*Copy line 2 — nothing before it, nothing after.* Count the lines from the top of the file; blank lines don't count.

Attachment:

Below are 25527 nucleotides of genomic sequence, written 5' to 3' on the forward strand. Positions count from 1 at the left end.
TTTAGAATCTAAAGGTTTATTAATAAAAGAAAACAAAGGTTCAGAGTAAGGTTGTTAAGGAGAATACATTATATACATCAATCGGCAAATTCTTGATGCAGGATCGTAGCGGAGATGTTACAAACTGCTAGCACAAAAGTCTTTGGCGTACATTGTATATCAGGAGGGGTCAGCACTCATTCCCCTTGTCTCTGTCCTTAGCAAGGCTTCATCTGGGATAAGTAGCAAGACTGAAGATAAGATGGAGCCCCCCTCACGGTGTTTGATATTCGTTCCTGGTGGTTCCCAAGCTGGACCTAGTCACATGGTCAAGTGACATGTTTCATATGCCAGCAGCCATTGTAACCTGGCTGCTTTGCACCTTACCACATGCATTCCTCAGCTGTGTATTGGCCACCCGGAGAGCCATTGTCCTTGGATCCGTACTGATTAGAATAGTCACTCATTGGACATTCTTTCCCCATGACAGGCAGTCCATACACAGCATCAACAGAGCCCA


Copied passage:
TTTAGAATCTAAAGGTTTATTAATAAAAGAAAACAAAGGTTCAGAGTAAGGTTGTTAAGGAGAATACATTATATACATCAATCGGCAAATTCTTGATGCAGGATCGTAGCGGAGATGTTACAAACTGCTAGCACAAAAGTCTTTGGCGTACATTGTATATCAGGAGGGGTCAGCACTCATTCCCCTTGTCTCTGTCCTTAGCAAGGCTTCATCTGGGATAAGTAGCAAGACTGAAGATAAGATGGAGCCCCCCTCACGGTGTTTGATATTCGTTCCTGGTGGTTCCCAAGCTGGACCTAGTCACATGGTCAAGTGACATGTTTCATATGCCAGCAGCCATTGTAACCTGGCTGCTTTGCACCTTACCACATGCATTCCTCAGCTGTGTATTGGCCACCCGGAGAGCCATTGTCCTTGGATCCGTACTGATTAGAATAGTCACTCATTGGACATTCTTTCCCCATGACAGGCAGTCCATACACAGCATCAACAGAGCCCA